Persephin (PSPN) is one of the neurotrophic factors of the glial cell line-derived neurotrophic factor (GDNF) family ligands (GFLs) which have been found to promote the survival of specific populations of neurons. The aim of this study was to assess the potential therapeutic function of gene-modified mesenchymal stem cells (MSCs)-Lv-PSPN-MSCs in 6-OHDA-induced Parkinson’s disease (PD) rats models. Here, we worked on the isolation, purification, identification and amplification of MSCs in vitro. The expression analysis revealed that several of the neural marker proteins like nestin, GFAP and S100 were expressed by rat MSCs. MES23.5 cells co-cultured with Lv-PSPN-MSCs showed less 6-OHDA induced cell death than control cells in vitro. When Lv-PSPN-MSCs were injected into the striatum of PD rats, we observed the survival rate, migration, differentiation and the behavior change of PD rats. We found that Lv-PSPN-MSCs showed higher survival rate in rat brain compared with Lv-null-MSCs. Rotational behavior showed that rats receiving Lv-PSPN-MSCs showed the most significant improvement compared with those in other groups. HPLC results showed the content of DA in striatum of rats which received Lv-PSPN-MSCs was highest compared with those in other groups. In conclusion, our results suggest that transplantation of Lv-PSPN-MSCs can lead to remarkable therapeutic effects in PD rats.
Genetically engineered neural stem cell (NSC) lines are promising vectors for the treatment of neurodegenerative diseases, particularly Parkinson's disease (PD). Neurturin (NTN), a member of the glial cell line-derived neurotrophic factor (GDNF) family, has been demonstrated to act specifically on mesencephalic dopaminergic neurons, suggesting its therapeutic potential for PD. In our previous work, we demonstrated that NTN-overexpressing c17.2 NSCs exerted dopaminergic neuroprotection in a rat model of PD. In this study, we transplanted NTN-c17.2 into the striatum of the 6-hydroxydopamine (6-OHDA) PD model to further determine the regenerative effect of NTN-c17.2 on the rat models of PD.
After intrastriatal grafting, NTN-c17.2 cells differentiated and gradually downregulated nestin expression, while the grafts stably overexpressed NTN. Further, an observation of rotational behavior and the contents of neurotransmitters tested by high-performance liquid chromatography showed that the regenerative effect of the NTN-c17.2 group was significantly better than that of the Mock-c17.2 group, and the regenerative effect of the Mock-c17.2 group was better than that of the PBS group. Further research through reverse-transcriptase polymerase chain reaction assays and in vivo histology revealed that the regenerative effect of Mock-c17.2 and NTN-c17.2 cell grafts may be attributed to the ability of NSCs to produce neurotrophic factors and differentiate into tyrosine hydroxylase-positive cells.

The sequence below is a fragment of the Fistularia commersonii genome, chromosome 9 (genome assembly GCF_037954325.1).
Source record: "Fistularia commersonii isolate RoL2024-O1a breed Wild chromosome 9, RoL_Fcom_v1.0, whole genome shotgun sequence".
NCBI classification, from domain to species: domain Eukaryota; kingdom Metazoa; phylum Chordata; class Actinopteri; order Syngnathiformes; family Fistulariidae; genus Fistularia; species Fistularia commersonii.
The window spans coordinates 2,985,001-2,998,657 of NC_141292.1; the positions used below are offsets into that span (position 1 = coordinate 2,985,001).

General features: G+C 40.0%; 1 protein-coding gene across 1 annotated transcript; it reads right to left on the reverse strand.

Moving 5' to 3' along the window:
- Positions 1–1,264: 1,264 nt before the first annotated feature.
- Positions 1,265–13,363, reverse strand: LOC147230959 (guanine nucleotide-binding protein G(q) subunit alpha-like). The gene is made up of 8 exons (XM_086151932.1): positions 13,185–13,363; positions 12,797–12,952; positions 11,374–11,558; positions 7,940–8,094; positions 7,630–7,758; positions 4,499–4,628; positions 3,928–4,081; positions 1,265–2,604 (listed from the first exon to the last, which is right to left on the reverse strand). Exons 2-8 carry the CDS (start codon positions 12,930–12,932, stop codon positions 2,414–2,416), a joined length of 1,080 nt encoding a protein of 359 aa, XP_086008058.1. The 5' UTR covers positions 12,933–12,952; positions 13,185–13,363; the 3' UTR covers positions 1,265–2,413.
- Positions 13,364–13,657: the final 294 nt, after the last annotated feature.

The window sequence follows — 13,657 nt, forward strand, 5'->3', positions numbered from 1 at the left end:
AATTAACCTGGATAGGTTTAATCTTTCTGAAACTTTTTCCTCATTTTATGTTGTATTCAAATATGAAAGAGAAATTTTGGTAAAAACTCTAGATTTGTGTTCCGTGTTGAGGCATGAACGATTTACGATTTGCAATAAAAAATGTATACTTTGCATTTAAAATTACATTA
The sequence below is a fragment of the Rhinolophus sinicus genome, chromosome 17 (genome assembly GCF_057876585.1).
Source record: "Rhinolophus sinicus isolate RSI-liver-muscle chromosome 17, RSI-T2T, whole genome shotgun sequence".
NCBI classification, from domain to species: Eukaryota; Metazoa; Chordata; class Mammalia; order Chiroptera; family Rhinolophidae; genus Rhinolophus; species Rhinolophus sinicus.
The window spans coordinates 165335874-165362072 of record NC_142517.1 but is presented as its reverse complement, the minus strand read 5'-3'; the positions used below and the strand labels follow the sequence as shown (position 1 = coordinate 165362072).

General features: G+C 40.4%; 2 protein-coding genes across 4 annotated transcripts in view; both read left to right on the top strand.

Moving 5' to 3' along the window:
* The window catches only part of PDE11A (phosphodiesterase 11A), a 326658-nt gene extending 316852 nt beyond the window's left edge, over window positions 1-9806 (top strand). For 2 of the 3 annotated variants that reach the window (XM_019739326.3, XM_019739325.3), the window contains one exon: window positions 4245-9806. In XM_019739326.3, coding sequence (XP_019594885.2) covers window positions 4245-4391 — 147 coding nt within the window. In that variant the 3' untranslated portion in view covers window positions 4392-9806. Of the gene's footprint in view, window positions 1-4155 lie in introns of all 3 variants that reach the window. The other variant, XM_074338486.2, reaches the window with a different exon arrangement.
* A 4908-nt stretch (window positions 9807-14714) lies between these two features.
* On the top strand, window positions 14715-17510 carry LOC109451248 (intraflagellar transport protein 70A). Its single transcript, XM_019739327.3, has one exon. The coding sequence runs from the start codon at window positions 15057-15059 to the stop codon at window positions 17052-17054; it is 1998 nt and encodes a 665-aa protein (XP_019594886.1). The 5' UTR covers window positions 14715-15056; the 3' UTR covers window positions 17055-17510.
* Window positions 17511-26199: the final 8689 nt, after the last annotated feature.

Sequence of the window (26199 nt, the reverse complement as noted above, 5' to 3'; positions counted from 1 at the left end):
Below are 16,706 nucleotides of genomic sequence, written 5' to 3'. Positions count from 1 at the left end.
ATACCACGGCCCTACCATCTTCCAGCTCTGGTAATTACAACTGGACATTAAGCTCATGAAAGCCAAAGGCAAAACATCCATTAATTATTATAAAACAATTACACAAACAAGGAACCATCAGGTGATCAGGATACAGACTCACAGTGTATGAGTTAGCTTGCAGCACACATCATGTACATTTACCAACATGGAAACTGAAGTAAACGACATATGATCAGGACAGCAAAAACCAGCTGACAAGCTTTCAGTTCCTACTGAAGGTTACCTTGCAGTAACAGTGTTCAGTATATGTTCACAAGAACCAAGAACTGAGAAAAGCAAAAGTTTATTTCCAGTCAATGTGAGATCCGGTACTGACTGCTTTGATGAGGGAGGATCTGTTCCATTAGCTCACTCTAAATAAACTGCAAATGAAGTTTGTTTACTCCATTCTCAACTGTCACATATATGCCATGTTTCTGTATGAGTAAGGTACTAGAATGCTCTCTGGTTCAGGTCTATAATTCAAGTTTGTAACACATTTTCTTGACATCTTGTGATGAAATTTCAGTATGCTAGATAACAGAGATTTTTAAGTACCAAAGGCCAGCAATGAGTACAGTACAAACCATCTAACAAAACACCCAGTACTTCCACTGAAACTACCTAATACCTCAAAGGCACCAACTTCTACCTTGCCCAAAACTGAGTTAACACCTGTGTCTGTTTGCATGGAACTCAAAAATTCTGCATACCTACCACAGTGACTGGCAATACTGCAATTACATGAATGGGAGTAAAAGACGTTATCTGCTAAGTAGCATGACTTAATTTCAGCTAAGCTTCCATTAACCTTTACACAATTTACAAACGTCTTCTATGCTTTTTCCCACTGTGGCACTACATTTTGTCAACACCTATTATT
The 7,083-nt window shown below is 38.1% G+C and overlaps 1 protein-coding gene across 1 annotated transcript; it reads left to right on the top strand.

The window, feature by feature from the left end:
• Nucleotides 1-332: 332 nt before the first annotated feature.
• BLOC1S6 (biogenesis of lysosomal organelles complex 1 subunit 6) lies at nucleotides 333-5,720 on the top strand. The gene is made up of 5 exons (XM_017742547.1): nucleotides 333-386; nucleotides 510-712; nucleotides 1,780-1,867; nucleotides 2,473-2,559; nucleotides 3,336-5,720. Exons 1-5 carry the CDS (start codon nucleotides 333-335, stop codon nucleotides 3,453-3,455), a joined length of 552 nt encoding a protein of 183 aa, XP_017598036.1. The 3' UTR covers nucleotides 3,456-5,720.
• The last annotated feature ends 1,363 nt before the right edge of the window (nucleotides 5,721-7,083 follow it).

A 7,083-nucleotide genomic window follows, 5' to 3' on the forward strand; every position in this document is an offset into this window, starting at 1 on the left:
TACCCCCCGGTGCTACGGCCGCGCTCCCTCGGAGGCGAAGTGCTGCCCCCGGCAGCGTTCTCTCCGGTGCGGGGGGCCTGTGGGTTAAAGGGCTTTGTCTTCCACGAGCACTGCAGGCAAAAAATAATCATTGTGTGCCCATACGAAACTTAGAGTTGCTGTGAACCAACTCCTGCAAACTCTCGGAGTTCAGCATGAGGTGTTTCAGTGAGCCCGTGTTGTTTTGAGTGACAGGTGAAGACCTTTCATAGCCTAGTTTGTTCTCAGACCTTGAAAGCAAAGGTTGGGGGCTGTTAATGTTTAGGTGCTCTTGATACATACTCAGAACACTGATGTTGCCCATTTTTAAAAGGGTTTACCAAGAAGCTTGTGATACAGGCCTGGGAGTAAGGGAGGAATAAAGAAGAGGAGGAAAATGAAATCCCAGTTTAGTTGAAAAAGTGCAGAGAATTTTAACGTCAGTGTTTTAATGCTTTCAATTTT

The transplantation of NTN-c17.2 can exert neuroregenerative effects in the rat model of PD, and the delivery of NTN by NSCs may constitute a very useful strategy in the treatment of PD.
Apoptotic cell death of photoreceptors is the final event leading to blindness in the heterogeneous group of inherited retinal degenerations. GDNF (glial cell-line-derived neurotrophic factor) was found to rescue photoreceptor function and survival very effectively in an animal model of retinal degeneration (M. Frasson, S. Picaud, T. Leveillard, M. Simonutti, S. Mohand-Said, H. Dreyfus, D. Hicks, and J. Sahel, Investig. Ophthalmol. Vis. Sci. 40:2724-2734, 1999). However, the cellular mechanism of GDNF action remained unresolved. We show here that in porcine retina, GDNF receptors GFRα-1 and RET are expressed on retinal Mueller glial cells (RMG) but not on photoreceptors. Additionally, RMG express the receptors for the GDNF family members artemin and neurturin (GFRα-2 and GFRα-3). We further investigated GDNF-, artemin-, and neurturin-induced signaling in isolated primary RMG and demonstrate three intracellular cascades, which are activated in vitro: MEK/ERK, stress-activated protein kinase (SAPK), and PKB/AKT pathways with different kinetics in dependence on stimulating GFL. We correlate the findings to intact porcine retina, where GDNF induces phosphorylation of ERK in the perinuclear region of RMG located in the inner nuclear layer. GDNF signaling resulted in transcriptional upregulation of FGF-2, which in turn was found to support photoreceptor survival in an in vitro assay. We provide here a detailed model of GDNF-induced signaling in mammalian retina and propose that the GDNF-induced rescue effect on mutated photoreceptors is an indirect effect mediated by retinal Mueller glial cells.